World Teachers’ Day 2022Published: Oct 5, 2022 Reading time: 3 minutes
Staying true to its mission in making the world a better place to live, People in Need took an initiative to provide on-the-job training to teachers who are displaced because of the Nagorno-Karabakh conflict. Within the EU-funded “REACT: Relief and Early Recovery for People Affected by Conflict in Armenia” project, around 40 teachers have received training courses so far․
To mark World Teachers’ Day on October 5th, we have interviewed three beneficiary teachers from different regions of Armenia as examples of powerful people who, regardless of displacement and other difficulties, have continued their mission in life and taken up a responsibility to help others. In response to the question “what is the role of education?”, they all responded quite similarly. For them, education is the power to change society for the better and a pledge to create a more powerful country.
Tatev Hakobyan is from the city of Kapan, in the Syunik region of Armenia. However, before she lived there, she taught Mathematics and Computer Science for 11 years in the Kashatagh Province, Nagorno-Karabakh. After being displaced she started teaching again in Kapan. Her choice to become a Mathematics teacher was influenced by the fact that there were a lack of teachers in Karabakh back then and T․ Hakobyan felt responsible to do her part. After settling in Armenia she continued her mission to contribute to the well-being of future generations, and her participation in the training enabled her to enrich her knowledge with modern skills. Using herself as an example, she hopes to motivate the children she teaches to learn and work hard, despite all the ups and downs they would inevitably face. For T. Hakobyan, the idea of a powerful country lies in an educated and mindful society, a sustainable economy and a strong army.
Marine Sahakyan fled the Martakert Province, Nagorno-Karabakh and settled in the city of Vayk, in the Vayots Dzor region of Armenia. She has been a History and Social Sciences teacher for about six years. M. Sahakyan specialized in these subjects in order to transfer Armenian history to younger generations and teach them to love it. She believes that people should always keep learning, as this is the only way to keep up with current trends and create a better society. Thanks to the training, M. Sahakyan has started using different forms of modern technology during her classes to keep the children engaged and motivated. After one year of working in Armenia, she applied for a voluntary teacher certification and passed it. This is a great achievement for her after so much hardship.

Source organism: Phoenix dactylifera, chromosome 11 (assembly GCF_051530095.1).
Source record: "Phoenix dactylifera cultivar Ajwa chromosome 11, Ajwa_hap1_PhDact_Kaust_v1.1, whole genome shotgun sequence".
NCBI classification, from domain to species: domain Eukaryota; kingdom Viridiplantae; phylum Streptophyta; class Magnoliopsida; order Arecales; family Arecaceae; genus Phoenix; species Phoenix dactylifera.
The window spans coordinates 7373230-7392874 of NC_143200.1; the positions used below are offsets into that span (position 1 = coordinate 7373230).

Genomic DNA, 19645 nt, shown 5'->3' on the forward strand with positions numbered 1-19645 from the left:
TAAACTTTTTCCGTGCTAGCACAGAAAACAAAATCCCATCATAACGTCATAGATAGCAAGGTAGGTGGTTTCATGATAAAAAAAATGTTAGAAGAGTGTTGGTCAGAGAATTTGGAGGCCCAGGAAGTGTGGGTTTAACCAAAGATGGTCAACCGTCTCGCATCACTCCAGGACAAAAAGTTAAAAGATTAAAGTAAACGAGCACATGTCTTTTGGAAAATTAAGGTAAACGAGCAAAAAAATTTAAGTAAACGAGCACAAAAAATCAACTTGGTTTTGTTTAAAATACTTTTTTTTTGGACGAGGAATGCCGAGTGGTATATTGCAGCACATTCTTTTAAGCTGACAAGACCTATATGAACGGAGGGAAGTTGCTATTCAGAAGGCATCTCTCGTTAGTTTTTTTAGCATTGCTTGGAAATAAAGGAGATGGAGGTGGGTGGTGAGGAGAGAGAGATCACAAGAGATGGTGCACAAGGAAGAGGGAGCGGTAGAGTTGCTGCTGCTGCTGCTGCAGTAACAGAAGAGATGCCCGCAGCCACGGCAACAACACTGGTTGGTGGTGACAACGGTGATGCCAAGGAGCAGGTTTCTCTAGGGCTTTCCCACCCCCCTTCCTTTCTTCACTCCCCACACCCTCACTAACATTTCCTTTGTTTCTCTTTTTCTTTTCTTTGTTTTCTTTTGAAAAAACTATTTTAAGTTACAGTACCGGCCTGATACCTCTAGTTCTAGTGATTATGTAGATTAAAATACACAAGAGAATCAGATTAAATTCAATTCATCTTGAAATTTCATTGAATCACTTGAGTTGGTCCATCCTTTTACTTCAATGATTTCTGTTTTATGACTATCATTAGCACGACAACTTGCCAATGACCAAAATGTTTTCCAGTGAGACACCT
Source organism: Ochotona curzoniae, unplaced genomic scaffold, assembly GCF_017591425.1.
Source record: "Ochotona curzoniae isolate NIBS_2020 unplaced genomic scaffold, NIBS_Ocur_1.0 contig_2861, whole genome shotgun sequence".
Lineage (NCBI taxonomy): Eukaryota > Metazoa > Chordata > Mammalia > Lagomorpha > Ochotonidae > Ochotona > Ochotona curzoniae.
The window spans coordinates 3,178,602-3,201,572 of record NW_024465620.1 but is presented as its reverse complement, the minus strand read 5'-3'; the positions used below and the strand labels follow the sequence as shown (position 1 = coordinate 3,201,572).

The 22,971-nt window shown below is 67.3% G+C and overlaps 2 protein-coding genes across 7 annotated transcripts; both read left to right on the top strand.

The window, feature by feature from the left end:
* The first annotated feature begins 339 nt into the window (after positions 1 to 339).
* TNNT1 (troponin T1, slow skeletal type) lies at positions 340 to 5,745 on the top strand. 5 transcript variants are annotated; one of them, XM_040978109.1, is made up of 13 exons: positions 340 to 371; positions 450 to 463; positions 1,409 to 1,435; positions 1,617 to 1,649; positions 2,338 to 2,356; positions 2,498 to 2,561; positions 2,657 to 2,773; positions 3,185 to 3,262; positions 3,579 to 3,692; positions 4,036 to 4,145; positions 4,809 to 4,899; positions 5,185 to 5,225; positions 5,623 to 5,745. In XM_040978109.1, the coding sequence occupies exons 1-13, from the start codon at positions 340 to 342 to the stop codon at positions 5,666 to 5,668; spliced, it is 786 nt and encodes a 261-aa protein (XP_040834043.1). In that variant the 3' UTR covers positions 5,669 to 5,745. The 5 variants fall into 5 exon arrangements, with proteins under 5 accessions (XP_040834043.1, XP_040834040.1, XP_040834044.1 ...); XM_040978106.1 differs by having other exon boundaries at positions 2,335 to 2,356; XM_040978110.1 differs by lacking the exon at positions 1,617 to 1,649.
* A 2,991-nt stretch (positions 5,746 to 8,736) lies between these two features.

Narine Mamikonyan is our final beneficiary teacher. She moved to the Armavir region, Armenia from the Shahumyan Province, Nagorno-Karabakh. She is also a History and Social Sciences teacher and her choice was based on the fact that there were no History teachers in her province at that time and N. Mamikonyan was among the first students to major in it. While teaching in Karabakh, she worked with only 50 pupils. To her surprise, upon her transfer to Armenia, she started working with five hundred pupils. This is an encouraging number for N. Mamikonyan, as she believes that educated people guarantee a strong country.
October 5th was proclaimed to be World Teachers’ Day by UNESCO in 1994. The focus of this day is to appreciate the vital role that teachers play in children’s development process, as well as to underscore the huge impact that teachers play in modern society’s continually developing worldview. The theme for this year is “the transformation of education begins with teachers”. This is a very appropriate theme as teachers are the change makers who really shape children as citizens with civil consciousness and are responsible for preparing them to cope throughout various stages of their lives.